CAIRO: The Egyptian Foreign Ministry has summarily dismissed the findings of the latest Human Rights report released by the US State Department, labeling it as of “no great value.
Foreign Ministry spokesman Hossam Zaki said that the report was not something that Egypt was concerned about and added that “there is no country that is free from human rights abuses.
Deputy Assistant Foreign Minister of Egypt for Human Rights Wael Aboulmagd said the report was of “no great value and that Egypt did not give much attention to American reports and as such, and was not required to respond to what came in it.
The report, issued last Thursday, cited that in 2009 the Egyptian government’s “respect for human rights remained poor, and serious abuses continued in many areas, including cases of torture and arbitrary detention.
The report also criticized the continuation of the emergency law, stating that “many detainees under the emergency law remained incommunicado in state security detention facilities without access to family members or to lawyers before their cases were transferred to trial, and some faced torture in detention.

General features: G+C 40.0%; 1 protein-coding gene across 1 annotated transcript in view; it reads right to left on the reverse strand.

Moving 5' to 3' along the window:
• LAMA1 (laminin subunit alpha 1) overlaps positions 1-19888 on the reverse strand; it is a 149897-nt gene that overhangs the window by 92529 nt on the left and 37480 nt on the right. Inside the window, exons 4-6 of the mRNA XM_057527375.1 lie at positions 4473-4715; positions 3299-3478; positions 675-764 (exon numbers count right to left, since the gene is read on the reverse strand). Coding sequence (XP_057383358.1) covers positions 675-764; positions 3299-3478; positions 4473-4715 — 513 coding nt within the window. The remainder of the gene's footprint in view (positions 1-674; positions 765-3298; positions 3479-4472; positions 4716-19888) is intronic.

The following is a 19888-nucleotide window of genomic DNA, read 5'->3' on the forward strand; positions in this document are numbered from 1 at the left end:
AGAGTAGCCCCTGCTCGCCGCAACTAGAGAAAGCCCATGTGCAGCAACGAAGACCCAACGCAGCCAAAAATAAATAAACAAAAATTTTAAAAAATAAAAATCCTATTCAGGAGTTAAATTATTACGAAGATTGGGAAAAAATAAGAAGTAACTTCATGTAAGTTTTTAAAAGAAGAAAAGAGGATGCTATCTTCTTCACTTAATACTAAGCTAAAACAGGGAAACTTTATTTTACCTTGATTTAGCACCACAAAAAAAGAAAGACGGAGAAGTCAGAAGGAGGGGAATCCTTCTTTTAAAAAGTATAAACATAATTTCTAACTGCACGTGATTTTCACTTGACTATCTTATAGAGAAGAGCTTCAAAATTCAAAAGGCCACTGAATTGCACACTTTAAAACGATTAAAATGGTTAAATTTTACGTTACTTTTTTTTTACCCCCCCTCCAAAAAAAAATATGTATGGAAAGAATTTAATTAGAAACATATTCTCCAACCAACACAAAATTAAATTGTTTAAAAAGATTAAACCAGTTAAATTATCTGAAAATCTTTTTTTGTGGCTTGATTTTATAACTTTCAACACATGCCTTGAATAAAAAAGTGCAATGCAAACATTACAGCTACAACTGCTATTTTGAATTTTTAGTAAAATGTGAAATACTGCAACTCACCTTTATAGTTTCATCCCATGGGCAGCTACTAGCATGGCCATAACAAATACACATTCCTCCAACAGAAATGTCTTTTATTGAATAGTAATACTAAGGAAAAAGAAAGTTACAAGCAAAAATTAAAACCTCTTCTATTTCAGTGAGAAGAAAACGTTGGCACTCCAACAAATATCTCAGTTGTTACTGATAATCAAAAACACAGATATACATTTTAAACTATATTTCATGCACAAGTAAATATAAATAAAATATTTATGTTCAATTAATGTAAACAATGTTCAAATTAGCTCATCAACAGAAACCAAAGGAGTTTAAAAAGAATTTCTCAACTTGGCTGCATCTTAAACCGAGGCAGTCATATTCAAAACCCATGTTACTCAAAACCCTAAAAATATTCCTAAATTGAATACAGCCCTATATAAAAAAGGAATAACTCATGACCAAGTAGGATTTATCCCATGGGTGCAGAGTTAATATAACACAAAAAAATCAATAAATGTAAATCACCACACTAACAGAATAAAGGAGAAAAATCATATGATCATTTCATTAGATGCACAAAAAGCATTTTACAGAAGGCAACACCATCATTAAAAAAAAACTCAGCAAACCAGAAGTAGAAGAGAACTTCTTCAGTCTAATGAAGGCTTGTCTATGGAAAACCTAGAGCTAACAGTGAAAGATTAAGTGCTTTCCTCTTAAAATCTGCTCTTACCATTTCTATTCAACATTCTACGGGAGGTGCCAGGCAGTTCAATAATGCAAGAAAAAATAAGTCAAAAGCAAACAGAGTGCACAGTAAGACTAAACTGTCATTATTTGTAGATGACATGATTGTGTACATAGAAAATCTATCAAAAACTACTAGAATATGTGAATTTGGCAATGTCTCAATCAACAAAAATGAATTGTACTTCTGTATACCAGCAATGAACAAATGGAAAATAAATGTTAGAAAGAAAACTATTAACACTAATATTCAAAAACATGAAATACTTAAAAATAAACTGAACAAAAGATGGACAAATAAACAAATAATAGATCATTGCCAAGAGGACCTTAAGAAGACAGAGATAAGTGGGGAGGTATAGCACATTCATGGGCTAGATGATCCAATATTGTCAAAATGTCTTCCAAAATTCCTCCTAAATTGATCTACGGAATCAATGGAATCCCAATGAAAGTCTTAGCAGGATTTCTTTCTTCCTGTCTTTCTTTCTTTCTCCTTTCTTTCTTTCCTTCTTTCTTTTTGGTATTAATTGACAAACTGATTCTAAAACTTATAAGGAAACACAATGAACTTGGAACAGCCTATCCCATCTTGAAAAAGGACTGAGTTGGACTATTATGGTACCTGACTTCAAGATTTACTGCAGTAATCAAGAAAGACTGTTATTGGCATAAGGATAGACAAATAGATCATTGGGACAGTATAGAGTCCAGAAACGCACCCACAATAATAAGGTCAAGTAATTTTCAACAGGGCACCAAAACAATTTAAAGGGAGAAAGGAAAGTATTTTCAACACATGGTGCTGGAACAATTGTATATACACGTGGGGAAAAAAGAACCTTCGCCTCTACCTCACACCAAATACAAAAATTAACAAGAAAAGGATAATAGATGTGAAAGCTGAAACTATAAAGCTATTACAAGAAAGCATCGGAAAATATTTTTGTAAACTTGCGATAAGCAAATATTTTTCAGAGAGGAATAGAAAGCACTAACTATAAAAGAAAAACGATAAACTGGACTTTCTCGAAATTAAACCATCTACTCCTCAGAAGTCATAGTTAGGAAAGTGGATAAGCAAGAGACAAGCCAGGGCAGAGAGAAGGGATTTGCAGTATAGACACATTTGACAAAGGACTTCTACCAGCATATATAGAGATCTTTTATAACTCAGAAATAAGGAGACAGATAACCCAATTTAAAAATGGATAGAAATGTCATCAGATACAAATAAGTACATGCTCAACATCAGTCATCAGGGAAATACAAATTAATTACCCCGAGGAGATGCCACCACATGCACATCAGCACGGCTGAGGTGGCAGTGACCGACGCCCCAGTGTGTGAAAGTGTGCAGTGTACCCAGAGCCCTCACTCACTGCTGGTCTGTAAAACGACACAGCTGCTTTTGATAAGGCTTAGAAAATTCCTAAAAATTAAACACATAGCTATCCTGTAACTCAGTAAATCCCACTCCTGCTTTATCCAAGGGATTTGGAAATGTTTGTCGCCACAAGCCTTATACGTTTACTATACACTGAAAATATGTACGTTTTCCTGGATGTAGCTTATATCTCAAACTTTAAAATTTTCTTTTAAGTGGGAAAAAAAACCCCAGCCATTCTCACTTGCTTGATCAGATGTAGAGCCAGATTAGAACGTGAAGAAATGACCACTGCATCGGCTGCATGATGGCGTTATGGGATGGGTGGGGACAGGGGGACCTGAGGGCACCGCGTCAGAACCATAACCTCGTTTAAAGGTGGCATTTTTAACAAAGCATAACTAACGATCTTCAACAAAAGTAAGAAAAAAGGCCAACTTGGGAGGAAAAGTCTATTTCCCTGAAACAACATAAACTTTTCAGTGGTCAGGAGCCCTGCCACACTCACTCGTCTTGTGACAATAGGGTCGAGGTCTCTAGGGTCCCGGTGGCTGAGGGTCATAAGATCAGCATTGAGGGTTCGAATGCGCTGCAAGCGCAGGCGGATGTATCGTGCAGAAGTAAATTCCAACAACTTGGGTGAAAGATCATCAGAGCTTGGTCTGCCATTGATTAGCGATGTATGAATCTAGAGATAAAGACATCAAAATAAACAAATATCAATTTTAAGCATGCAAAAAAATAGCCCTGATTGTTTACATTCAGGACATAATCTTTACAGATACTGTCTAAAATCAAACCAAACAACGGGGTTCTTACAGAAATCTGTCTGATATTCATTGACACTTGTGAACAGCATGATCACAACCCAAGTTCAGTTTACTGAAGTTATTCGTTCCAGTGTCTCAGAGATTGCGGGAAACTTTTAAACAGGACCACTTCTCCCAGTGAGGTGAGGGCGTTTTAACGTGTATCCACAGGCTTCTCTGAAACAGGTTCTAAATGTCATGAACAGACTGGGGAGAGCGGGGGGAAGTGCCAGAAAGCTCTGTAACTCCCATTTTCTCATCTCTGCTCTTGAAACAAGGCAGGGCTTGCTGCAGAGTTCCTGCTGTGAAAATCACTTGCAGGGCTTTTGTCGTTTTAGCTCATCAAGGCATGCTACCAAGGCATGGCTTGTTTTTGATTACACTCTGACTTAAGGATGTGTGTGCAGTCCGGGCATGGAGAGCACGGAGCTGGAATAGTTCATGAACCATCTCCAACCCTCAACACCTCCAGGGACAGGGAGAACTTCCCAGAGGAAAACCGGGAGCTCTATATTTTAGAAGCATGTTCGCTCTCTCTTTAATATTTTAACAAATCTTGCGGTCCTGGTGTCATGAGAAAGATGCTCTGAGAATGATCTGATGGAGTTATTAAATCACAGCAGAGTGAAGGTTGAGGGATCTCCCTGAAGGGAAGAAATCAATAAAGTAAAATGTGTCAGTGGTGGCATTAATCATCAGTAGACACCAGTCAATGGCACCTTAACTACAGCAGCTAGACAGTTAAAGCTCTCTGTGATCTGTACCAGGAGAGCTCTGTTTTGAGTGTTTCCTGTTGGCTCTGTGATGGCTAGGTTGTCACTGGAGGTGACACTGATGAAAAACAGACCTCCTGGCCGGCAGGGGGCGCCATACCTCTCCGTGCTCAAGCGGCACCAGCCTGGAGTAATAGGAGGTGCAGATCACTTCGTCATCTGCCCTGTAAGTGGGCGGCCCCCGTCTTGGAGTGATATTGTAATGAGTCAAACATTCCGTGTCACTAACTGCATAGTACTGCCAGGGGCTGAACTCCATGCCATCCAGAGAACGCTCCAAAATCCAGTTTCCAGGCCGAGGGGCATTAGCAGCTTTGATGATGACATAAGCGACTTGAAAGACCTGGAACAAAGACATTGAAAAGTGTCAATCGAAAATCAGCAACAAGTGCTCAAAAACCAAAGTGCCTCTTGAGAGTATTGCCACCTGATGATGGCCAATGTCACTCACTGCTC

However, the report did concede that headway was made in areas regarding the rights of Bahais to procure national identity cards and that the regime allowed the formation of the country’s only independent labor union, the Real Estate Tax Collectors Union.
“The government and foreign ministry needs to change its language, head of the Egyptian Organization for Human Rights Hafez Abu Saeda told Daily News Egypt, “they should not keep saying they don’t care about any criticism from abroad. You have to care and you have to see how you’re going to change things.
“I don’t agree with this approach or these responses, he added, “we need to see the truth and admit what’s happening and then see how we can change it.
The state department report was also criticized by the state-appointed National Council for Human Rights’ head of the complaints department Mohamed Fayeq, who told MENA news agency, “We should not pay much attention to such reports, as local reports from the NCHR, civil society and international, Arab and African mechanisms concerned outweigh such a report.
The US report also touched upon the difficulty of eliciting political change through peaceful means, pointing out that the ruling National Democratic Party continued to dominate national politics and “there continued to be limitations on citizens’ rights to change their government peacefully.
Abu Saeda said, “What should be more important for the foreign ministry is that it should improve its human rights record as opposed to responding negatively to foreign reports. We have condemnations from the US, the EU and the UN Human Rights Council, they can’t all be wrong, we must admit that violations take place here.